26 October 2016
National People's Congress chairman Zhang Dejiang (center) in plenary discussion with Hong Kong delegates during this year's NPC session. Photo: Xinhua
National People's Congress chairman Zhang Dejiang (center) in plenary discussion with Hong Kong delegates during this year's NPC session. Photo: Xinhua

Zhang Dejiang visit may only win votes for separatists

A top Beijing cadre is coming to town later this month.

National People’s Congress Standing Committee Chairman Zhang Dejiang (張德江), a third-ranked member of the Communist Party’s Politburo and director of the central coordination group for Hong Kong and Macau affairs, will pay a three-day official visit to the territory from May 17 to 19.

At the invitation of the chief executive, Zhang will speak during the Belt & Road Summit, the government announced.

I find that unusual since none of Zhang’s official titles have anything to do with the “One Belt, One Road” initiative.

Rumor has it that Zhang is coming here with a hidden agenda. Being one of the top decision-makers on Hong Kong affairs, he may be visiting to gauge the city’s status quo first hand.

And, don’t forget the retrogressive 2017 electoral package, which set off the 2014 mass protests, was handed down by the Chinese legislature on Zhang’s go-ahead.

The political wind has changed its direction before his visit.

Mainland law scholars are once again stepping into the act after they found Hong Kong’s laws cannot deter people from talking about independence.

Leung Chun-ying also raised the rhetoric last week, warning “no central government will support a city that seeks independence”.

A smarter way for Beijing is to battle separatists in a public opinion war, rather than misinterpreting the city’s legal system which cannot smother the pro-independence discussion.

Beijing’s well-trodden tactic is to befriend the middle-of-the-roaders and marginalize those who remain most defiant.

Aside from key members of the pro-Beijing camp, Zhang may summon other political figures who also oppose Hong Kong independence.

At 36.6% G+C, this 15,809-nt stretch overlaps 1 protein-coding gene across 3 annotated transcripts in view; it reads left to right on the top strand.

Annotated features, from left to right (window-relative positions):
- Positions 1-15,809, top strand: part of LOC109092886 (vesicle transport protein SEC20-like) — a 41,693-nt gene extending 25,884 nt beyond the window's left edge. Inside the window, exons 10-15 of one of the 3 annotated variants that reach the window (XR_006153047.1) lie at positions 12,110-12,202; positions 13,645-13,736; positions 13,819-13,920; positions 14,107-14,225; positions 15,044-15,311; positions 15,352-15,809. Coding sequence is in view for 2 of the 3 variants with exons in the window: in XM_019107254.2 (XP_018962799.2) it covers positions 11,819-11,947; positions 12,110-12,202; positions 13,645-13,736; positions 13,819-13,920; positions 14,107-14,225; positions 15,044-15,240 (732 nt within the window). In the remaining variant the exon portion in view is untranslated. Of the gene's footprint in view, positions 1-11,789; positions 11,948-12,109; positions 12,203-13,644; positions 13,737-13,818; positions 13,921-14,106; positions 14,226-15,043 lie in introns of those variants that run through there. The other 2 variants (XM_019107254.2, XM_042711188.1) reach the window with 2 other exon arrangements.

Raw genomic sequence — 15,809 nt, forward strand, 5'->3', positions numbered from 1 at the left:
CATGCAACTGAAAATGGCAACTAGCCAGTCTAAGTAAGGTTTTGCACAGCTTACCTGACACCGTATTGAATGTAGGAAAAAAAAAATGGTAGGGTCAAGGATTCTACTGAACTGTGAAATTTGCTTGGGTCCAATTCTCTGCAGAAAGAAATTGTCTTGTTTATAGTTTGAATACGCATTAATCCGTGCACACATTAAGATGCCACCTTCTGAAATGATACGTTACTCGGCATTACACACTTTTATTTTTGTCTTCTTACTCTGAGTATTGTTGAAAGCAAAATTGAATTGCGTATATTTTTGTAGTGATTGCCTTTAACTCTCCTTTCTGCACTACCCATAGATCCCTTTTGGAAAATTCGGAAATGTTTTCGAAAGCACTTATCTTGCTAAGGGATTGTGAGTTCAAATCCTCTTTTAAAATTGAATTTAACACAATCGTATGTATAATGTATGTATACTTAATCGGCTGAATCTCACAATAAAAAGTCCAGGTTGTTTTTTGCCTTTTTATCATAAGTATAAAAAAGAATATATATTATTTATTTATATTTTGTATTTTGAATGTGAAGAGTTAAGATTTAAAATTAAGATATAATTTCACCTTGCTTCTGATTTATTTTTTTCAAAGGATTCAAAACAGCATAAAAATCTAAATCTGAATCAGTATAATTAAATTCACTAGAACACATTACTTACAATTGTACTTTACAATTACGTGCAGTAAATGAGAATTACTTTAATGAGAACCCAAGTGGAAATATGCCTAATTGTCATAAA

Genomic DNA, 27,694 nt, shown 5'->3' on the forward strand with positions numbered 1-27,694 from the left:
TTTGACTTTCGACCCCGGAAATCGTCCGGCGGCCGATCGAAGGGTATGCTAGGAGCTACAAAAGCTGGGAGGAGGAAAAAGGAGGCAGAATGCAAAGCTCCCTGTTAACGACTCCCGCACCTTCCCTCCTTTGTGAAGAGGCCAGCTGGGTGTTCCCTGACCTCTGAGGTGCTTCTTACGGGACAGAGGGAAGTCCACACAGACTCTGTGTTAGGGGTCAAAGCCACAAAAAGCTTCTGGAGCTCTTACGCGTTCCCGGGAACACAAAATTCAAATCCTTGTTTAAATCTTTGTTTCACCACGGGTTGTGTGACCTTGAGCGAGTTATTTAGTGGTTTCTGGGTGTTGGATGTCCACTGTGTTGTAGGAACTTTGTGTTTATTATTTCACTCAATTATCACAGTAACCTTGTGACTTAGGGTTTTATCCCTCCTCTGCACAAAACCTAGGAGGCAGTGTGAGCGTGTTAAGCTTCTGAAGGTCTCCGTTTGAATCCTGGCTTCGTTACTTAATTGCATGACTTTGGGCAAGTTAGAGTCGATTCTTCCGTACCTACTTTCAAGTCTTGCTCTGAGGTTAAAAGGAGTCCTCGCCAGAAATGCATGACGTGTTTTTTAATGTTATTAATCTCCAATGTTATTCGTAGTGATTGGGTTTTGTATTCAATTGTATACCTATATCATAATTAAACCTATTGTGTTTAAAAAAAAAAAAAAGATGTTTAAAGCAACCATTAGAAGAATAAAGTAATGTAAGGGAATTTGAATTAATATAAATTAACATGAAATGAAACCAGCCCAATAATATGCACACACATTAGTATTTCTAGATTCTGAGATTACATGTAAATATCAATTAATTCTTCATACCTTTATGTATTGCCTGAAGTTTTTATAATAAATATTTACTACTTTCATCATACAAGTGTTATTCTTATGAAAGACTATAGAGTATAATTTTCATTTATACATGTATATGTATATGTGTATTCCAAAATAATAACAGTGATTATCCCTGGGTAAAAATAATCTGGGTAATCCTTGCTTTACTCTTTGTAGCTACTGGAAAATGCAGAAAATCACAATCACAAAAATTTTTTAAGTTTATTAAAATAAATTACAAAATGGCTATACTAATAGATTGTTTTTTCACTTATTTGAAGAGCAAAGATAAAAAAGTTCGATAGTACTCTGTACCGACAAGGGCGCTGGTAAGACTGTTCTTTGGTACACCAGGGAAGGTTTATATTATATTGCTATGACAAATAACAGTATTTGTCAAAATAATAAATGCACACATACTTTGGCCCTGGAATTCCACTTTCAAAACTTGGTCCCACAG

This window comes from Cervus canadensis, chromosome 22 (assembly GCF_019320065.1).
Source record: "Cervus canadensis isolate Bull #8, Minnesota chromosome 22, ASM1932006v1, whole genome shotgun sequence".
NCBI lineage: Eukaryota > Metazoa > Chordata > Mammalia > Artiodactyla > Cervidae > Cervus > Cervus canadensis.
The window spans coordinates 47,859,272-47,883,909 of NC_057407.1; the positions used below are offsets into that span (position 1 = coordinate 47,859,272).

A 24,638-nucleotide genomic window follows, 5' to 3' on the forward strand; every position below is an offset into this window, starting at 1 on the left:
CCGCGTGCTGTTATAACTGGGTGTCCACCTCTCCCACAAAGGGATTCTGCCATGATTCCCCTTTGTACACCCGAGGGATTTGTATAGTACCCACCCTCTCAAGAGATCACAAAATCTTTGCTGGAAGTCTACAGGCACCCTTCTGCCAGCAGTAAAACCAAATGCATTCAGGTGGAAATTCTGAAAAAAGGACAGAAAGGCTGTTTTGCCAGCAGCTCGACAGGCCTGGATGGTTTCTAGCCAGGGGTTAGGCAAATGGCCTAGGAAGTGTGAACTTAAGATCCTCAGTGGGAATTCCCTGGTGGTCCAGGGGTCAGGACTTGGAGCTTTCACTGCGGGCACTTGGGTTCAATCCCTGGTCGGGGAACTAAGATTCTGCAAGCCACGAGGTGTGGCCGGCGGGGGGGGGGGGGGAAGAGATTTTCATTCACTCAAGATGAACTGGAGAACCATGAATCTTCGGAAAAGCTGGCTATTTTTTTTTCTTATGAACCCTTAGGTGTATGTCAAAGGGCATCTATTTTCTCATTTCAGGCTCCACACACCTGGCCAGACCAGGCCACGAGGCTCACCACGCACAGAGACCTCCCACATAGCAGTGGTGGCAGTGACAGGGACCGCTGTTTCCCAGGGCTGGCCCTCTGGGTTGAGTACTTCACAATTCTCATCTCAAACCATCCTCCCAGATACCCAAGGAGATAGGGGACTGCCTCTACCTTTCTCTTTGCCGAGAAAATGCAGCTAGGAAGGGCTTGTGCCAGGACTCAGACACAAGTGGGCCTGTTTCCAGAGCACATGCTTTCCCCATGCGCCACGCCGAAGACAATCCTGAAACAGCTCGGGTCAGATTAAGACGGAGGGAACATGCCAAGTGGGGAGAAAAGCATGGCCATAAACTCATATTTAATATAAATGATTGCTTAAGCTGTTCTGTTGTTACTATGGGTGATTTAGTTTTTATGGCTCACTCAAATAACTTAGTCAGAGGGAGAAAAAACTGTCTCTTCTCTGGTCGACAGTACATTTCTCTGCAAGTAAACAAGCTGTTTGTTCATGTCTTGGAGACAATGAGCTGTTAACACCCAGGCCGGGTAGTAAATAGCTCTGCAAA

Among other chores, he will exhort the assembly to love the nation and support the SAR government as the future remains rosy.

All attendees will then echo his clarion call to denounce “a small bunch” of separatists.

Enticed by the obvious and hidden political rewards, many will join the chorus, and Beijing can heave a sigh of relief as calls for independence or self-determination are drown out.

But that effort may boomerang and help send pro-independence activists to the Legislative Council after the election later this year.

Under today’s political climate, dissidents, radicals and all those who appear to be suppressed by the authorities can easily draw voters’ sympathy. 

The number of these voters and hardcore supporters don’t need to be very high, as you can clinch a neat win with just a small share of the vote under the current polling and counting arrangements of the Elections Ordinance.

The more they are pressured, the higher the chances they can secure Legco seats.

The ball is in Beijing’s court to prevent that from happening.

The CY Leung administration’s refusal to start electoral reform consultations afresh is contrary to the Basic Law’s principle of gradual and orderly progress.

Beijing should now placate some moderate democrats and prod Leung to relaunch the process.

This article appeared in the Hong Kong Economic Journal on April 27.

Translation by Frank Chen

[Chinese version 中文版]

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A famous Hong Kong writer; founder of the Hong Kong Economic Journal

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